“How wonderful is it to know that we will never have everything together. One moment we have it "together," the next we don't, and that is just the nature of human life. All we can do is keep opening our hearts; this way, we can handle anything life throws at us with a smile.”
— Sah D'Simone
"If I was going to repair my brain, I needed to practice doing nothing. So during my morning walk to the office, I looked up at the buildings around me, spotting architectural details I’d never noticed before. On the subway, I kept my phone in my pocket and people-watched — noticing the nattily dressed man in the yellow hat, the teens eating hot Takis and laughing, the kid with Velcro shoes. When a friend ran late for our lunch, I sat still and stared out the window instead of checking Twitter."
“We cannot solve our problems with the same thinking we used when we created them.” -attributed to Albert Einstein (most likely originating from Ram Dass)
“I don’t feel that it is necessary to know exactly what I am. The main interest in life and work is to become someone else that you were not in the beginning. If you knew when you began a book what you would say at the end, do you think you would have the courage to write it? What is true for writing and for a love relationship is true also for life. The game is worthwhile insofar as we don’t know what will be the end.”
— Michel Foucault
Tell me what you miss, and I’ll tell you who you are. Here’s a thought experiment. Clear your mind, close your eyes, and simply ask yourself: What do I miss most right now? Capture the first thing that comes to mind. Not the second thing, which will be what you think you should miss most. The first, automatic thing. And to be clear, I mean a specific thing in your own life, something you can control.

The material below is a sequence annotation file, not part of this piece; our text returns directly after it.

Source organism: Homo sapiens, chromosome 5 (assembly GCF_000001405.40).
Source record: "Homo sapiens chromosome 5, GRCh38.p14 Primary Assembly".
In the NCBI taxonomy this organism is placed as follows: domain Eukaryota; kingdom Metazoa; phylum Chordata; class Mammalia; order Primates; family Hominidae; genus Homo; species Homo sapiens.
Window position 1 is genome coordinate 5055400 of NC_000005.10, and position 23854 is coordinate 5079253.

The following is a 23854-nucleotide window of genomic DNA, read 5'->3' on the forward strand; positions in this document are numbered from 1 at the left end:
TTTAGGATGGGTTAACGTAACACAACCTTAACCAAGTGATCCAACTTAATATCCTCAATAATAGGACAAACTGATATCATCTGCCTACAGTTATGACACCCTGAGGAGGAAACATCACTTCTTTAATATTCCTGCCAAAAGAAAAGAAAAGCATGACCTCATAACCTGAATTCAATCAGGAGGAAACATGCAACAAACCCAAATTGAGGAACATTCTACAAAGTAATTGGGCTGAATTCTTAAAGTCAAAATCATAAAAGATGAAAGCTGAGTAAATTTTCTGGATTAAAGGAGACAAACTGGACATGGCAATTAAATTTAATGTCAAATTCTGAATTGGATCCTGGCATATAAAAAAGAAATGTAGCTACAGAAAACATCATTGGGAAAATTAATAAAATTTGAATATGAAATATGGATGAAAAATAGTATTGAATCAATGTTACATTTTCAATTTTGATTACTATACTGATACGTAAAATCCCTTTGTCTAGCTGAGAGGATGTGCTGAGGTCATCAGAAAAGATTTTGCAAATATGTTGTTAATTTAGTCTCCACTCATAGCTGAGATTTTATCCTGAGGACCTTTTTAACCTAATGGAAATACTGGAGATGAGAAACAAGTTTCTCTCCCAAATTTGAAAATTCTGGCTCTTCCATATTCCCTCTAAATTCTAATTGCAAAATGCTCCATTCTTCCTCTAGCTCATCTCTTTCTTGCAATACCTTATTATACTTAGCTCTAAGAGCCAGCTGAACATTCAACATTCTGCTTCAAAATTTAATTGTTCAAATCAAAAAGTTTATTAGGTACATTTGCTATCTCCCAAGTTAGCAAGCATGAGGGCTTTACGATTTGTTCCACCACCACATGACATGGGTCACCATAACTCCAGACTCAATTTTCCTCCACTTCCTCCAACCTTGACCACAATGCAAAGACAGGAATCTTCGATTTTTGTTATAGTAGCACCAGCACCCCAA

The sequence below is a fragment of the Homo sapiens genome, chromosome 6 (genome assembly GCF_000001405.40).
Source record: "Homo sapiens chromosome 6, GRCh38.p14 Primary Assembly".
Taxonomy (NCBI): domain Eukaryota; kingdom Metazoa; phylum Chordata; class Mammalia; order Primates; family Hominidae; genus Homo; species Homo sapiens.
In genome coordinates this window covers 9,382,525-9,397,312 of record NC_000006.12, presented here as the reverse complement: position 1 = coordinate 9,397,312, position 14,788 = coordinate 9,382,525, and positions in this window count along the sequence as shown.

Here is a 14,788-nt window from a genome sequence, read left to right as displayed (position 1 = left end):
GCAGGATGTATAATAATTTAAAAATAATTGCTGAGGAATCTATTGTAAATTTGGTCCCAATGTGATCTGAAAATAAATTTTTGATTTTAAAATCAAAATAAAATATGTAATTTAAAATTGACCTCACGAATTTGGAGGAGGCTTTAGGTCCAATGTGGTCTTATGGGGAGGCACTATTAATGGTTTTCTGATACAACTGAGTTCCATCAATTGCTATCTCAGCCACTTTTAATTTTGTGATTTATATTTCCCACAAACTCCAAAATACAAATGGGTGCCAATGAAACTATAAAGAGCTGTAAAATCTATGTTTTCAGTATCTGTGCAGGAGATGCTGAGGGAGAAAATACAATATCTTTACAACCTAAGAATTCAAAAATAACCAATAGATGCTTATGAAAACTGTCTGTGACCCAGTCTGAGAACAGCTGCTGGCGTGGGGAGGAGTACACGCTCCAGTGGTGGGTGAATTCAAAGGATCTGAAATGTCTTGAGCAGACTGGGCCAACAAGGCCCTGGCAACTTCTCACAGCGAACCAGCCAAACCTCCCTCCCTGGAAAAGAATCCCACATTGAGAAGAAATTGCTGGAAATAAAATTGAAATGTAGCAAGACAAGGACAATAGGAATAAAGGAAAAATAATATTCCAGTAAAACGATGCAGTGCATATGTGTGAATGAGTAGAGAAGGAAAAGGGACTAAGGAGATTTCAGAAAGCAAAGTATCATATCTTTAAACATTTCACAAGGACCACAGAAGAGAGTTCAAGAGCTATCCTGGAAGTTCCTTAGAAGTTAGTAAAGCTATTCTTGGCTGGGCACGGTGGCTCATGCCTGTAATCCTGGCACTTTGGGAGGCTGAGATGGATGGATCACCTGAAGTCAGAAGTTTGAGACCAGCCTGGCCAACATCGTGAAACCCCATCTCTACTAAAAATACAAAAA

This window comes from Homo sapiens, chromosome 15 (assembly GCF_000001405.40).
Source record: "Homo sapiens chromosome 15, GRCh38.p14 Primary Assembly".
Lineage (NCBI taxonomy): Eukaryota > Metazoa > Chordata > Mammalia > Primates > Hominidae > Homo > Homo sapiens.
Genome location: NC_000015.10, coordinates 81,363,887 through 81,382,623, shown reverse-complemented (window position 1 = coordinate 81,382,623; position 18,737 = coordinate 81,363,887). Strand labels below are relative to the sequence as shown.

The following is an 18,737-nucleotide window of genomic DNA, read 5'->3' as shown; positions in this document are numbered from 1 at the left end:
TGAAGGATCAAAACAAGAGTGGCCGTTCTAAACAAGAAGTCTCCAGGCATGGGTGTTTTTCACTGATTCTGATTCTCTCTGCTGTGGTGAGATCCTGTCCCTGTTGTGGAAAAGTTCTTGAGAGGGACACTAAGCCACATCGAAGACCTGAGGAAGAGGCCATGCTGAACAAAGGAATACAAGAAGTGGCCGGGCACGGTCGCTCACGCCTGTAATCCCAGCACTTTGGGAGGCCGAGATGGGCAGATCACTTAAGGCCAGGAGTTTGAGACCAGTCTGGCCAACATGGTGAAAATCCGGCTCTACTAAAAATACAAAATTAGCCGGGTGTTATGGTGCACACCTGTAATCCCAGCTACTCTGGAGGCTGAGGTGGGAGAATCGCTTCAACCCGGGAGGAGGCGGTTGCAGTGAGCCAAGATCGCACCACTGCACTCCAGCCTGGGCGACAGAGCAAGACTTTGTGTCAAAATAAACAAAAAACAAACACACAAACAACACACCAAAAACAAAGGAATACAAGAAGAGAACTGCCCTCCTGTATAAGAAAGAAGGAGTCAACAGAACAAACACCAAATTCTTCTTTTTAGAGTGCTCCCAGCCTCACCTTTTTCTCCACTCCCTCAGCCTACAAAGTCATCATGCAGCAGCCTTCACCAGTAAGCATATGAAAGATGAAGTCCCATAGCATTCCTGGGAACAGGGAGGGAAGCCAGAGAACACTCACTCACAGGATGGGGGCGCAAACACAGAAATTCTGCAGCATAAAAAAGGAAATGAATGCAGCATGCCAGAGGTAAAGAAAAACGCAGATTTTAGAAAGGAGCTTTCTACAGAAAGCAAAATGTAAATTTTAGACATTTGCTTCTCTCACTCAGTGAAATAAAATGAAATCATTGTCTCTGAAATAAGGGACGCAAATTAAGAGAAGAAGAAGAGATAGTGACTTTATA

“This time we’re in is interesting because we’re spending less time and energy trying to look good and mirror societal ideals,” notes Kathleen Smith, a licensed therapist and the author of Everything Isn’t Terrible: Conquer Your Insecurities, Interrupt Your Anxiety, and Finally Calm Down. “The pandemic has drowned out a lot of that day-to-day noise that tells us who we should be and what we should want, the things that distract us from what we really value.”
Many psychologists believe that your most immediate thought is also your most honest (it’s what drives psychology studies like the implicit association test). The key is not to judge whatever comes up. And don’t feel guilty if it’s not what you think it should be. It’s okay if you don’t suddenly love the “simple things” as much as your scallion-regrowing, sourdough-starter-nourishing friends seem to. Accepting your true self is always going to get you closer to happiness than anything else will.
Write down what you come up with. Save it somewhere you can return to once you’re out and about in the world again, when your pseudo-self reawakens. And when the bustle of life is once more so noisy you can’t hear your own thoughts, take a peek. It just may help you stay grounded, make an important decision, or steer your ship on a bold new course.
The ego says, “You must be concerned with everything.” The higher self says, “If you surrender, serve, go with the flow, have an overriding spiritual objective, and know that you are here for a purpose, there will not be time for what offends you.”